Hi John,

Thank you for offering to contribute your time and energy to Unis'tot'en Camp. We're non-native allies on Vancouver Island helping to set up rideshares and making sure that people have the info they need.

There are a couple of rides leaving from Vancouver area in the coming week. Would you like to get in on one of those rides? Most folks stay for one or two weeks. After that ask the camp hosts if you can stay longer.


It sounds you are planning to drive. Do you have room for riders?

The info below is for the summer camp. I'll put you on the visitor list if you can please send a reply to confirm your plans.

Thank you - I'm looking forward to hearing back from you.

Zoe Blunt - 250-813-3569

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Coming to Unis'tot'en Camp

The camp is located on a forest road near Houston, BC, 1000 km (650 miles) north of Vancouver. The Greyhound bus depot and Via Rail station are in Houston, and the nearest airport is in Smithers.

Maps, directions, and road conditions are here:

The road is open and free of obstacles for visitors. The latest report says there are no police on the road. The situation may change and travellers may encounter an RCMP checkpoint near the turnoff to Morice River West Rd. Make sure your license and vehicle papers are up to date and your car is street-legal with lights, brakes, etc.

Temperatures in summer range from 10 to 40 C (50 to 110 F). Please be prepared for drought conditions and fire danger. No fires! We also expect rain, storms, and lots of flying biting insects. Make sure you have waterproof boots, bug repellent, raincoat and waterproof pants. Bring a tent with a good rain fly, a warm sleeping bag, and a ground pad.

At the entrance to the camp, at the bridge over Wedzin Kwah (Morice River), the hosts greet visitors with the Free, Prior, Informed Consent protocol. Each person entering Unis'tot'en territory is asked where you are from, what you can offer to help the people defending their land, whether you have worked for resource extraction companies, and other questions.

Most volunteers camp out in tents on the land. Those with special needs can stay in the bunkhouse above the river. Volunteers take turns cooking group meals. Vegan and gluten-free options are available. The camp and the cabin have electricity from solar panels and generators, and they also have a satellite communication system for emergencies. But there is no indoor plumbing, wifi, or cellphone access.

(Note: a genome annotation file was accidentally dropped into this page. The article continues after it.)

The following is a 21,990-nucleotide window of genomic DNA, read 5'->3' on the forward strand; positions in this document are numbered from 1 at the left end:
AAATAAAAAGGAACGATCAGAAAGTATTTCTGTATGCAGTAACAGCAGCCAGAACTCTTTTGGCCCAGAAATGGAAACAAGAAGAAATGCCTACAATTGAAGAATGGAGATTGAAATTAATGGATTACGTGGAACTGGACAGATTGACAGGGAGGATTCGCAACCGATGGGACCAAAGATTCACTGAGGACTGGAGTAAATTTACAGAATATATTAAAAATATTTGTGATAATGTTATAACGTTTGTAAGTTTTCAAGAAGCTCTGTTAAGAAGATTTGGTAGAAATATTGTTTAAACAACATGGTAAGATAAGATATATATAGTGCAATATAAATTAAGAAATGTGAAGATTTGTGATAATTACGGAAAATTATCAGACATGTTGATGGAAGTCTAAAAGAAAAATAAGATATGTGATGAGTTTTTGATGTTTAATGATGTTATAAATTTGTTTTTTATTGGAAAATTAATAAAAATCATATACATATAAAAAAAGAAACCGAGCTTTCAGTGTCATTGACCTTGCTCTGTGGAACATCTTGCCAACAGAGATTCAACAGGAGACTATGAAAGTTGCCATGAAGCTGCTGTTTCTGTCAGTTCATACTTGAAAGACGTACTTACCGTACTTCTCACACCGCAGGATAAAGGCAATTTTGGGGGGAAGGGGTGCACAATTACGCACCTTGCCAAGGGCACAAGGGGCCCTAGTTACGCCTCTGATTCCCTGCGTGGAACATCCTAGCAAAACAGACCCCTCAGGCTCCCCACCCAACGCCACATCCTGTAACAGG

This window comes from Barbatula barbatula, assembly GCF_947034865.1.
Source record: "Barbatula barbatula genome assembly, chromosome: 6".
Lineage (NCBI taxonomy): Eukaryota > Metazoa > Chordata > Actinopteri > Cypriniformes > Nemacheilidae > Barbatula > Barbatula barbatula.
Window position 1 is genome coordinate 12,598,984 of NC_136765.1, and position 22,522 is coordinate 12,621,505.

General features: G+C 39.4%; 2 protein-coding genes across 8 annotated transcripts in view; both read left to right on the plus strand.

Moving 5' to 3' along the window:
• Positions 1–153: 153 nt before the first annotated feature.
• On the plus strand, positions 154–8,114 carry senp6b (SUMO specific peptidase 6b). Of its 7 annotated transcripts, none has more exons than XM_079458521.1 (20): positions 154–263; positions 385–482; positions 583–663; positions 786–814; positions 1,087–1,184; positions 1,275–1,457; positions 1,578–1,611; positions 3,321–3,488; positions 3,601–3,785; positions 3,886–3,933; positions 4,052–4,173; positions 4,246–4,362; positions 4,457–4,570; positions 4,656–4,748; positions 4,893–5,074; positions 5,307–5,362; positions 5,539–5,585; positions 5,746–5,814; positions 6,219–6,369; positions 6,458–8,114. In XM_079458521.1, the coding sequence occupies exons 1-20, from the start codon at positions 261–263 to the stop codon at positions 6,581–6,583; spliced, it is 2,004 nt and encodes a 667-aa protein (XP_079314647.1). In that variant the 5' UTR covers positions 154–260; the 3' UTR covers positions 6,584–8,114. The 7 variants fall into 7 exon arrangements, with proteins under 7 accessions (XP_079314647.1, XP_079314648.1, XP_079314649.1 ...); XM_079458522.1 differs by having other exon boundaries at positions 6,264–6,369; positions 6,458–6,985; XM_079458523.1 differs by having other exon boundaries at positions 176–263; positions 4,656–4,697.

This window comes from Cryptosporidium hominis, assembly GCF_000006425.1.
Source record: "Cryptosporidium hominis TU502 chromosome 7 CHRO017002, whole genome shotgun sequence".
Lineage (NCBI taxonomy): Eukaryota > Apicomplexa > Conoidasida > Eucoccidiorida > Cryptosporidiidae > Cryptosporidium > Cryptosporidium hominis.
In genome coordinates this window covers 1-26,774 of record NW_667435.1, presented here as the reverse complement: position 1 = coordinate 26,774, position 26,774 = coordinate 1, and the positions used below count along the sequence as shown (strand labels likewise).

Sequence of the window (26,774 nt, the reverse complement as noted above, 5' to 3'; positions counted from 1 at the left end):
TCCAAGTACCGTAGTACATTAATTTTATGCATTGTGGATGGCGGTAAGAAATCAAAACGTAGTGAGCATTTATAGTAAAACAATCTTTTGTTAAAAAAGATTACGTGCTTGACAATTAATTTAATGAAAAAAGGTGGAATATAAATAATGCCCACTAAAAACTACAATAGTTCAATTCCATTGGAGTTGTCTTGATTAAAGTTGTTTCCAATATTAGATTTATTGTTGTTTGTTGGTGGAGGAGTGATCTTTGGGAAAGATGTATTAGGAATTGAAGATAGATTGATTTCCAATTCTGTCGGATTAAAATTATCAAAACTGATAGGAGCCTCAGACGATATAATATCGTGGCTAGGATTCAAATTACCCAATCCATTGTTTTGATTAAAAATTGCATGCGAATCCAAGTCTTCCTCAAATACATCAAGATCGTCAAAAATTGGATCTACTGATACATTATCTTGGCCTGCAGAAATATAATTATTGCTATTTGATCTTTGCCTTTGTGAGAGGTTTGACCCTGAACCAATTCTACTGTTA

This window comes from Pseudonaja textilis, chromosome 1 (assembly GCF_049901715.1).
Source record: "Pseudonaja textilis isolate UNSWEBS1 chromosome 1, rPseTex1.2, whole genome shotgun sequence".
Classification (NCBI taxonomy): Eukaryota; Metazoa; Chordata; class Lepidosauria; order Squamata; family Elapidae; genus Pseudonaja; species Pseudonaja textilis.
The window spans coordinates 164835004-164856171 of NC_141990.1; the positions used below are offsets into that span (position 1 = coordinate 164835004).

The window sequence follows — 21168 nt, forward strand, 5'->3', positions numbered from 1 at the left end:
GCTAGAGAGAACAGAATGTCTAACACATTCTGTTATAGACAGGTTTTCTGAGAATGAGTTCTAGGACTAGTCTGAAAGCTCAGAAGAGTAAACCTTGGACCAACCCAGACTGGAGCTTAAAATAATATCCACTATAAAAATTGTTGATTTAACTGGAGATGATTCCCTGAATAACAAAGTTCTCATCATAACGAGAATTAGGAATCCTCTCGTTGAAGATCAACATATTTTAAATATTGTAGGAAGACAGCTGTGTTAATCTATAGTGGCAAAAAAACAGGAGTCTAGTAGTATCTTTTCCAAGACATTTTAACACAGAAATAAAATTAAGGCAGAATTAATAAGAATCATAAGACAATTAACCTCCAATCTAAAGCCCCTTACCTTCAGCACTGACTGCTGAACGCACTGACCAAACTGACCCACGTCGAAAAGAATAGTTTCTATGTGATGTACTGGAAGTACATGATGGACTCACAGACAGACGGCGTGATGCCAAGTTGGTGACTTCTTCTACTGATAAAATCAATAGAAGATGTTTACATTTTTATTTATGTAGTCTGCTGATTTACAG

This is an action camp. The Unis'tot'en people and their allies have set up a "soft blockade," closing the road to pipeline crews and those who don't respect the protocol. The camp is not breaking any laws at the moment, but there have been threats of retaliation by the authorities. Please be aware that the situation may change. Be prepared to support the blockade.

Volunteers will be expanding the permaculture garden and building a community Healing Centre, plus helping to look after the animals, haul water, and tend the smokehouse.

The hosts make all the decisions on their land. It is not the place of visitors to argue or refuse to abide by their decisions. Visitors who can't get along at Unis'tot'en camp or who do not respect the camp hosts, the rules, the land, or the property of the camp qualify for a free ride to the bus depot in Houston BC.

What to bring:
Waterproof boots, a tent, rain parka, a flashlight, a sleeping bag, sunblock, bug repellent, and the basic necessities for comfort on the land. Bring food to share. The camp also welcomes donations of cash, home preserves, tobacco, and other useful items.

Please help find supplies the camp needs. Suggestions:

  • Two-way radios, walkie-talkies, VHFs
  • a 50-horsepower outboard motor and a boat
  • Chainsaws, portable generators, large marine batteries
  • Large tents and mosquito nets
  • Home-canned food and wild game
  • Fresh produce

Please don't come to the camp if you're sick or have parasites. Don't bring drugs (except prescription medicine), alcohol, or weapons. Dogs are not allowed to visit the camp. Public nudity is not permitted.

Don't leave clothes and other non-essentials behind unless the camp hosts ask you to. Take everything with you when you leave, and don't take anything that's not yours.